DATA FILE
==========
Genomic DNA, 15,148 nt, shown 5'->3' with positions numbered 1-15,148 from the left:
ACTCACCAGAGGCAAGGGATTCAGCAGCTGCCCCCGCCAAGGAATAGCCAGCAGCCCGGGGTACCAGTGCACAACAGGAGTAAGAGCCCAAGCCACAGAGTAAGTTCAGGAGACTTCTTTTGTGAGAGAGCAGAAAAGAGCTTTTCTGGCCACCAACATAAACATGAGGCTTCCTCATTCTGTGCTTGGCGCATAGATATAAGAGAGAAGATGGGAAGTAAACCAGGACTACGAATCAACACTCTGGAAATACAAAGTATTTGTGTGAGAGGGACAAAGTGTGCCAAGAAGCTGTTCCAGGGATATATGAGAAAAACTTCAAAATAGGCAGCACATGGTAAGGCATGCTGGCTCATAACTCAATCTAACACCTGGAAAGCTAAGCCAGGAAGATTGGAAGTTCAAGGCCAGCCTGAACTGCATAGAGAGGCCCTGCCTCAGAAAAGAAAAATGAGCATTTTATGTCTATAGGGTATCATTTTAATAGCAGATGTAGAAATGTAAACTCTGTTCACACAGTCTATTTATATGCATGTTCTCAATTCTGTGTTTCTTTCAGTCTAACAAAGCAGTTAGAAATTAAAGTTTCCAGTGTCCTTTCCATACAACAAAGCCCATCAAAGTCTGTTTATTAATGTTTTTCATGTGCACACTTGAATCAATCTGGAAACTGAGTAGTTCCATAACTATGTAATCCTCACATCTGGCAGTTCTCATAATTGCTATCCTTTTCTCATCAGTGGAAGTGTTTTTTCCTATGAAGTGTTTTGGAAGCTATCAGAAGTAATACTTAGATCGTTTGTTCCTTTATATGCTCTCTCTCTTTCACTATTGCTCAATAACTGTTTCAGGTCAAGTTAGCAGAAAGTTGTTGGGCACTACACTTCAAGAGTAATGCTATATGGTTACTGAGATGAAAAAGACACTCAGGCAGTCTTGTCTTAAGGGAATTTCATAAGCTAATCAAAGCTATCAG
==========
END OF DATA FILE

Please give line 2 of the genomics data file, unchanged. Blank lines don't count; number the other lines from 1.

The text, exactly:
ACTCACCAGAGGCAAGGGATTCAGCAGCTGCCCCCGCCAAGGAATAGCCAGCAGCCCGGGGTACCAGTGCACAACAGGAGTAAGAGCCCAAGCCACAGAGTAAGTTCAGGAGACTTCTTTTGTGAGAGAGCAGAAAAGAGCTTTTCTGGCCACCAACATAAACATGAGGCTTCCTCATTCTGTGCTTGGCGCATAGATATAAGAGAGAAGATGGGAAGTAAACCAGGACTACGAATCAACACTCTGGAAATACAAAGTATTTGTGTGAGAGGGACAAAGTGTGCCAAGAAGCTGTTCCAGGGATATATGAGAAAAACTTCAAAATAGGCAGCACATGGTAAGGCATGCTGGCTCATAACTCAATCTAACACCTGGAAAGCTAAGCCAGGAAGATTGGAAGTTCAAGGCCAGCCTGAACTGCATAGAGAGGCCCTGCCTCAGAAAAGAAAAATGAGCATTTTATGTCTATAGGGTATCATTTTAATAGCAGATGTAGAAATGTAAACTCTGTTCACACAGTCTATTTATATGCATGTTCTCAATTCTGTGTTTCTTTCAGTCTAACAAAGCAGTTAGAAATTAAAGTTTCCAGTGTCCTTTCCATACAACAAAGCCCATCAAAGTCTGTTTATTAATGTTTTTCATGTGCACACTTGAATCAATCTGGAAACTGAGTAGTTCCATAACTATGTAATCCTCACATCTGGCAGTTCTCATAATTGCTATCCTTTTCTCATCAGTGGAAGTGTTTTTTCCTATGAAGTGTTTTGGAAGCTATCAGAAGTAATACTTAGATCGTTTGTTCCTTTATATGCTCTCTCTCTTTCACTATTGCTCAATAACTGTTTCAGGTCAAGTTAGCAGAAAGTTGTTGGGCACTACACTTCAAGAGTAATGCTATATGGTTACTGAGATGAAAAAGACACTCAGGCAGTCTTGTCTTAAGGGAATTTCATAAGCTAATCAAAGCTATCAG